Well, but you’re in a public lib. My experience is that the academic libs are often at best quite awkward about their community involvement. If you’re saying they should change that, i’d agree with you, but i’m not sure that’s a twitter issue so much as a policy issue. (though twitter ends up being policy these days…)

  • eric

    Well, but you’re in a public lib. My experience is that the academic libs are often at best quite awkward about their community involvement. If you’re saying they should change that, i’d agree with you, but i’m not sure that’s a twitter issue so much as a policy issue. (though twitter ends up being policy these days…)

  • eric

    if you can’t support the time to tweet properly, should you not be on twitter at all? (i.e., is it more damaging to reputation to be there and not be interactive than it is to not be there at all?)

  • eric

    if you can’t support the time to tweet properly, should you not be on twitter at all? (i.e., is it more damaging to reputation to be there and not be interactive than it is to not be there at all?)

  • Cynthia Gregory

    David,
    You have some helpful feedback, but looks like you completely jumped the gun on the critique! The MSJ Library set up its account yesterday afternoon and looks like you caught our Twitter page in the initial set up and testing stage. It was “locked” to keep out the spambots as we completed fine tuning. (Knew about the spammers based on my testing with a personal account.) Obviously, no library should have locked tweets, and once our account was ready, it was unlocked.

    As for the “who we’re following”–that isn’t who we’re following at all! A glitch during set up–clicking “next” instead of unchecking the default follows created all the “wrong follows.” The twitter “Following” avatar pictures on our Profile page are slow to update, and quite, frankly, I don’t see a way to remove them since we’re really not following them. You and your readers can see our http://twitter.com/MSJLibrary/followers and http://twitter.com/MSJLibrary/following and open feed @ twitter.com/msjlibrary.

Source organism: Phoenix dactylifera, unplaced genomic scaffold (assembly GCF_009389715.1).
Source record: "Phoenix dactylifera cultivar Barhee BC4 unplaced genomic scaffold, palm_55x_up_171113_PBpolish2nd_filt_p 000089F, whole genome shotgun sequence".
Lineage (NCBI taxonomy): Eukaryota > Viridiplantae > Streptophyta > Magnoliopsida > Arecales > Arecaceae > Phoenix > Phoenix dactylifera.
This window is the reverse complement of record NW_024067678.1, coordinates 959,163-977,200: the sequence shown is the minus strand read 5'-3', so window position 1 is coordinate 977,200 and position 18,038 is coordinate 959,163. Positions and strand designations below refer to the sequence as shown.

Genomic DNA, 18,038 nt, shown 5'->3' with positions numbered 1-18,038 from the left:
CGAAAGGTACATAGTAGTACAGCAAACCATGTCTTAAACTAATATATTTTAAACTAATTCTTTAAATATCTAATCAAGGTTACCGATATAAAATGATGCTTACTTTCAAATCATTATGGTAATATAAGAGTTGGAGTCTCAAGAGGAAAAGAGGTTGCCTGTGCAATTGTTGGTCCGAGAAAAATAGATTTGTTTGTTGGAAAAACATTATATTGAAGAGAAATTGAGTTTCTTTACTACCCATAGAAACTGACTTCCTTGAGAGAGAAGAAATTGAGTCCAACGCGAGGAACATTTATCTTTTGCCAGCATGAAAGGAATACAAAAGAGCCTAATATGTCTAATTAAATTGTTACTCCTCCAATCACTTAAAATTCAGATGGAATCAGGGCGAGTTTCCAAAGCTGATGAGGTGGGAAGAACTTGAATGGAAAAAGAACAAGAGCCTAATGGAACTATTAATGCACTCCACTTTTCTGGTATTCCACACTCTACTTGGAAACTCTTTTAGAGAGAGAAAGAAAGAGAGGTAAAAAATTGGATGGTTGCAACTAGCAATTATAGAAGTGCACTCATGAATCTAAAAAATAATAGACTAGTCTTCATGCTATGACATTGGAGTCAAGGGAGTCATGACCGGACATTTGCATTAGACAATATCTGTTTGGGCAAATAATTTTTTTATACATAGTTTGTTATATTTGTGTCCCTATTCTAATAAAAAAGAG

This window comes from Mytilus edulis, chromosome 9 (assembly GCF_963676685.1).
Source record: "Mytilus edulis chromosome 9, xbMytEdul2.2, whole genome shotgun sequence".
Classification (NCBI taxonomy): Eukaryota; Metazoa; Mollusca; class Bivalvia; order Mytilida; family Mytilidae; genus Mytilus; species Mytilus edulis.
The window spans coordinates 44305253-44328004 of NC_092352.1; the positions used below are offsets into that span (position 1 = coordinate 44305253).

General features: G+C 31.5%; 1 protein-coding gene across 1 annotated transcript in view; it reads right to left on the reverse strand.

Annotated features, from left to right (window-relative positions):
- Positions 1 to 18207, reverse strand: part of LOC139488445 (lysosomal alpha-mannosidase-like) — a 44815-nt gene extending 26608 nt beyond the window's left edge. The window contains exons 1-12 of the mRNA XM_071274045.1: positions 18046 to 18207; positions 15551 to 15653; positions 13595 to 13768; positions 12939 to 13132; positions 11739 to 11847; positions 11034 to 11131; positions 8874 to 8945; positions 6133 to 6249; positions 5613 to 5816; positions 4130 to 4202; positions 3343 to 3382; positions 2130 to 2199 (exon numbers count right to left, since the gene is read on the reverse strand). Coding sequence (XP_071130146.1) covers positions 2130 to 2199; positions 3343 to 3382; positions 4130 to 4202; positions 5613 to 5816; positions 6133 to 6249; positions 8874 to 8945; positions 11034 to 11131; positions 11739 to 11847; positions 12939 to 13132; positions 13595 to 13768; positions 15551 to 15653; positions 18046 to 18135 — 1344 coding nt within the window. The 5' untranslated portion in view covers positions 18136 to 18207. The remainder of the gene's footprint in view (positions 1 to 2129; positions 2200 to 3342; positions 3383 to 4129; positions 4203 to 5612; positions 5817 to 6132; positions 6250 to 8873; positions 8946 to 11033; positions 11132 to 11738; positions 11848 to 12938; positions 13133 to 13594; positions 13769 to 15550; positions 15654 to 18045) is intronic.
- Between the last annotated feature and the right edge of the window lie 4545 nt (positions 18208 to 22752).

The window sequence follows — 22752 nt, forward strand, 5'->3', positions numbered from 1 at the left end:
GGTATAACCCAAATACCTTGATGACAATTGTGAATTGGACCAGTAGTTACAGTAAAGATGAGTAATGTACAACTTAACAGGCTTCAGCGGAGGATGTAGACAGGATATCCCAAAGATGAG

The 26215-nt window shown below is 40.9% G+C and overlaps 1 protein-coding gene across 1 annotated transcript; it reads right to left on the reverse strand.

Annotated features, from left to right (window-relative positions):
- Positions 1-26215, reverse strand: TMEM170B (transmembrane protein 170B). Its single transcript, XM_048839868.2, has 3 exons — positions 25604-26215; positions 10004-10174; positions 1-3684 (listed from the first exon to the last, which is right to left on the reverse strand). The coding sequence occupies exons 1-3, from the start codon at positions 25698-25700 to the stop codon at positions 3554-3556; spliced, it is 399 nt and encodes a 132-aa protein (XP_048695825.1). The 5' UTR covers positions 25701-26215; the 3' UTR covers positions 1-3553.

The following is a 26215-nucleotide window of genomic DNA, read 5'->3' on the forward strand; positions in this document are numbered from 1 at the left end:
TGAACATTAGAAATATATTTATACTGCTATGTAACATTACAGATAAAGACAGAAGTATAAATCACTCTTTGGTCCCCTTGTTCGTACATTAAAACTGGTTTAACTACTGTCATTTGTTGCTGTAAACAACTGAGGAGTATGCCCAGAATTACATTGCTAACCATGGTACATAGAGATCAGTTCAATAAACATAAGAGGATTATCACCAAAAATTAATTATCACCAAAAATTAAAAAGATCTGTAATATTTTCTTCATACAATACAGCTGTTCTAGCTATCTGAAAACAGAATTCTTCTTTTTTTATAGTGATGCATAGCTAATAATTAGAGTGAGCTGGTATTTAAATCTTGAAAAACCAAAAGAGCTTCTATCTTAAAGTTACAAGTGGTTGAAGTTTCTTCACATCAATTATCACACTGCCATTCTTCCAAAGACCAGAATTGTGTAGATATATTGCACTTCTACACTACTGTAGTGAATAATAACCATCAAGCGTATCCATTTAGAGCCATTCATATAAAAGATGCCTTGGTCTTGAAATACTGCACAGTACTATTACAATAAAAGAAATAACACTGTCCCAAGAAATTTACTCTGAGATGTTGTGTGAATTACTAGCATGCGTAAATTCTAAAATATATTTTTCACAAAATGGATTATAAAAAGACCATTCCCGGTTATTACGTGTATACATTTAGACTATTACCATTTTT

By the way, the whole idea of “locking” one’s feed keeps coming up on posts by various new media writers, maybe you’re following some of them. I’m thinking of Michael Zimmer’s recent tweet: “RT@michaelzimmer Ditto RT @nancybaym: Considering becoming a private twitterer not cuz I want privacy but cuz I’m so put off by ever more prolific spambots” and vgill “RT @vgill twitter should have a button that says mark follower as spambot”

    Thanks for your feedback–even if it was a little premature :) Best.

  • Cynthia Gregory

    David,
    You have some helpful feedback, but looks like you completely jumped the gun on the critique! The MSJ Library set up its account yesterday afternoon and looks like you caught our Twitter page in the initial set up and testing stage. It was “locked” to keep out the spambots as we completed fine tuning. (Knew about the spammers based on my testing with a personal account.) Obviously, no library should have locked tweets, and once our account was ready, it was unlocked.